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Four Milestones for Developing Large Group Storytellers
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Once upon a time, your storyteller schedule for the month was complete. You reached your personal milestones of having every slot filled AND every storyteller confirmed with a backup in place should something come up last minute. But then you sit back, put your feet up on your desk, sigh and wonder…

Now what can I do to take my storytellers to the next level?

Dreams aside, the reality is that evaluating volunteer storytellers can feel subjective based on whether or not you had a good or grainy cup of coffee that morning. But the truth is, when it comes to evaluations, the goal is to make the subjective objective.

By creating concrete milestones for your storytellers, both they and you can track their journey toward telling better Bible stories.

Four Milestones:

Here are a few milestones that will let your storytellers know they’re growing their skills. And you will feel confident that you are stewarding your team well by developing your Bible storytellers from willing to winning:


Get on stage without notes

Preparation alone is not one of the milestones. All of your storytellers should come having a good working knowledge of their script and at most a note card that can prompt them to the main outline of the Bible story. But when the card becomes filled with the tiniest handwriting fitting every last word of the script onto the card, we might have a problem.

Don’t let the card become a crutch. When it does, the storyteller is focused more on getting the lines right than being focused on connecting the story with the kids. The card is a distraction, and the kids will realize that the storyteller is not prepared. In those moments, the kids may get restless and check out.

With that in mind, work towards having all of your storytellers come so prepared that they can get on stage and present the Bible story without any notes.

It might take a three to five times for storytellers to get the hang of this, but this should definitely be one of the milestones you’re all working towards. Also, when a storyteller never reaches this goal, this is an indication they’re the wrong fit for this role. But they may be perfect for another role within your children’s ministry. Help them figure out what that is.

To help your storytellers get off script quickly, check out this post on memorization tips.

Work with props

Doing two things at once can be difficult. Presenting a memorized script and working with props (or other Bible story materials) while standing in front of a bunch of kids hanging on your every word is a skill that takes practice.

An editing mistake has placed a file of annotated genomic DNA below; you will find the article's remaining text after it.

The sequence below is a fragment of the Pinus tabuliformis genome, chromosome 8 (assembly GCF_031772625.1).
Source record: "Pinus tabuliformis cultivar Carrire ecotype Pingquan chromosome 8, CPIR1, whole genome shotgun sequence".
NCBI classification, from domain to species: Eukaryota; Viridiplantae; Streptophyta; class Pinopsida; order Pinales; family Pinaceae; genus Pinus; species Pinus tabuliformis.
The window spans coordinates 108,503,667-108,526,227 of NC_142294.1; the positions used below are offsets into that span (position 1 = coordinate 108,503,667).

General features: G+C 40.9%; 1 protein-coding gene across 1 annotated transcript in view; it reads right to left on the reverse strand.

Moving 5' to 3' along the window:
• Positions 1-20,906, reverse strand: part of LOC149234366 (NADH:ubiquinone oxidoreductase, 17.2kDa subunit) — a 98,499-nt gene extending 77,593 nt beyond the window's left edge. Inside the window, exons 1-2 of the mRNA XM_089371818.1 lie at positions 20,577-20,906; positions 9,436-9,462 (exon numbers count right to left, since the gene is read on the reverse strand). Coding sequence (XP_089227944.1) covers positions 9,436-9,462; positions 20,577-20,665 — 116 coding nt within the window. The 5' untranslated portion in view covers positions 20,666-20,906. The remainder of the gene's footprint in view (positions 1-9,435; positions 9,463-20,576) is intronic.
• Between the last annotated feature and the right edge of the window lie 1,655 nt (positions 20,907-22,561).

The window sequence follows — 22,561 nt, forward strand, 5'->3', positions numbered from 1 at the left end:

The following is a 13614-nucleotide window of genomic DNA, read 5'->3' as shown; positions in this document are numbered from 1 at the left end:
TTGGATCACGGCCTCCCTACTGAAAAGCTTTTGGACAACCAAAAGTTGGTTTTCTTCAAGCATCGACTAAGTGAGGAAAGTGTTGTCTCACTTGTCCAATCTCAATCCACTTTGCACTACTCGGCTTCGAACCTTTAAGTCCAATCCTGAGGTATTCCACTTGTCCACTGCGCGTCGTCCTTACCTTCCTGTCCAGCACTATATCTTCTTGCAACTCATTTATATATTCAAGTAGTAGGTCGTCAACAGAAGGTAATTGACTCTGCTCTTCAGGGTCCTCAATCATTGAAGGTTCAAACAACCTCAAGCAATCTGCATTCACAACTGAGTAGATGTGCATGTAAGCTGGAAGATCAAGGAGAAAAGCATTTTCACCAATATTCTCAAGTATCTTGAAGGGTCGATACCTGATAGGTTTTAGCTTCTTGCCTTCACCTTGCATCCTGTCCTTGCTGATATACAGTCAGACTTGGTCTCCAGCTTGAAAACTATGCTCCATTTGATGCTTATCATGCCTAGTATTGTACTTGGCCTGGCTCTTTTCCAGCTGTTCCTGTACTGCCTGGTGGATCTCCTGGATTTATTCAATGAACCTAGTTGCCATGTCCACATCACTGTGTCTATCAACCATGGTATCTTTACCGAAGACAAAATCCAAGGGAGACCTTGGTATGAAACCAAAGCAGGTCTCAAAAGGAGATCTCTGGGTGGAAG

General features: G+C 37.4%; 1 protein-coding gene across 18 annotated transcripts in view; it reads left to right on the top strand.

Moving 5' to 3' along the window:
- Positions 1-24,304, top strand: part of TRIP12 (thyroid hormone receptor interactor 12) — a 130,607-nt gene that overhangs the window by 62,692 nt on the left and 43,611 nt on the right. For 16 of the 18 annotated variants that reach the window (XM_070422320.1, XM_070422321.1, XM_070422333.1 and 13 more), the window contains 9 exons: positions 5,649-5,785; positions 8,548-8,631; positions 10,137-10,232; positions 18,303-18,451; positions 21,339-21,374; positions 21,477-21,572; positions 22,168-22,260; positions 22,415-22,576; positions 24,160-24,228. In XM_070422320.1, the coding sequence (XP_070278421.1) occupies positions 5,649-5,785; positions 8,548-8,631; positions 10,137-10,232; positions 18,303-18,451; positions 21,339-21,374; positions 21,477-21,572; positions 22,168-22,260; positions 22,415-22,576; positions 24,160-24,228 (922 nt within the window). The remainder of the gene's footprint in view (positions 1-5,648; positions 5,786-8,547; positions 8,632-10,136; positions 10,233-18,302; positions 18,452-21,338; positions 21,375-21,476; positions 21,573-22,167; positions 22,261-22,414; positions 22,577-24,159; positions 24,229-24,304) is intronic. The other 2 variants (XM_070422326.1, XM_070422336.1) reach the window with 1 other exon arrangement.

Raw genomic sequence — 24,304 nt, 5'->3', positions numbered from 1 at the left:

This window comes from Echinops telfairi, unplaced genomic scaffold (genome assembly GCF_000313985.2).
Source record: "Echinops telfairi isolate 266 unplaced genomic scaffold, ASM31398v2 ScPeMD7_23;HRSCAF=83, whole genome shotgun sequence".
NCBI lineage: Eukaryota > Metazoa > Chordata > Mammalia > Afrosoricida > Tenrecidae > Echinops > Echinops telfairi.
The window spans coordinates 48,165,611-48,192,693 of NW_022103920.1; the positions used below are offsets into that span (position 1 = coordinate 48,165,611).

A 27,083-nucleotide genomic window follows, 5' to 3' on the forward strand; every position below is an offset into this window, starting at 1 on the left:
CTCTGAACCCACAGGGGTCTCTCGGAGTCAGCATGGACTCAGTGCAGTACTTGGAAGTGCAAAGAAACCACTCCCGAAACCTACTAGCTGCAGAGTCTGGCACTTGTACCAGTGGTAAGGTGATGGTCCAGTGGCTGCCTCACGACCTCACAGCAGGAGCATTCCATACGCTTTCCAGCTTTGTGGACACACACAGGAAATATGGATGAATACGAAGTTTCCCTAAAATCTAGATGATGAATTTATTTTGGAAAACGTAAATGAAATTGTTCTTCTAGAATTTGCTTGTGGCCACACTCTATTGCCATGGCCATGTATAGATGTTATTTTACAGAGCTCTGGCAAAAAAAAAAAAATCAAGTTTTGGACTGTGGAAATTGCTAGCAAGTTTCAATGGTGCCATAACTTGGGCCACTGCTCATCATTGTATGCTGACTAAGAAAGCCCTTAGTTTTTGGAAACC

Create time within your morning schedule for your storytellers to have a chance to rehearse with the props before the kids arrive. Run through any tech cues like sound effects and computer graphics. Pre-select any volunteers you might need to bring on stage and prep them to know what’s expected of them. This rehearsal time will give your storytellers a chance to build their confidence before hitting the stage in front of a room full of kids.

Celebrate these milestones when your storytellers effortlessly work with props, kids on stage, or whatever else the story might throw at them.

Use multiple storytelling skills

As your storytellers get comfortable on stage, challenge them to add some new techniques such as vocal dynamics, script pacing, and stage movement to enhance the storytelling experience for the kids. Whenever you see them take a skill to the next level, celebrate and let them know how well they’re doing.

If you’re need some thoughts for how to evaluate this, I’ve created a checklist here.


A final milestone is how your storytellers breathe life into the script by how they portray Bible characters. This doesn’t mean they get a wardrobe assistant, dressing room and makeup artist prepping them for every role. Rather, how a storyteller stands, gestures, and modulates their voice can make characters come alive for the kids. This is definitely a higher-level storytelling skill that only some of your storytellers might achieve, and that’s ok. But when you see it in action, be sure to call attention to it and celebrate your storytellers for developing their craft.

As your storytellers add skills and move through the milestones, realize that there will be times when storytellers will have an off day. We all have them. Offer grace, encouraging feedback, and another chance to share a Bible story.




You may be thinking that you could use some coaching for yourself or your staff or team of volunteer storytellers to help reach these milestones and take their skills to the next level. I have a few coaching opportunities available to help you build your team and develop their skills. You can check them out here. I’d love the chance to work with you and your team to help engage kids with the Greatest Story Ever Told.

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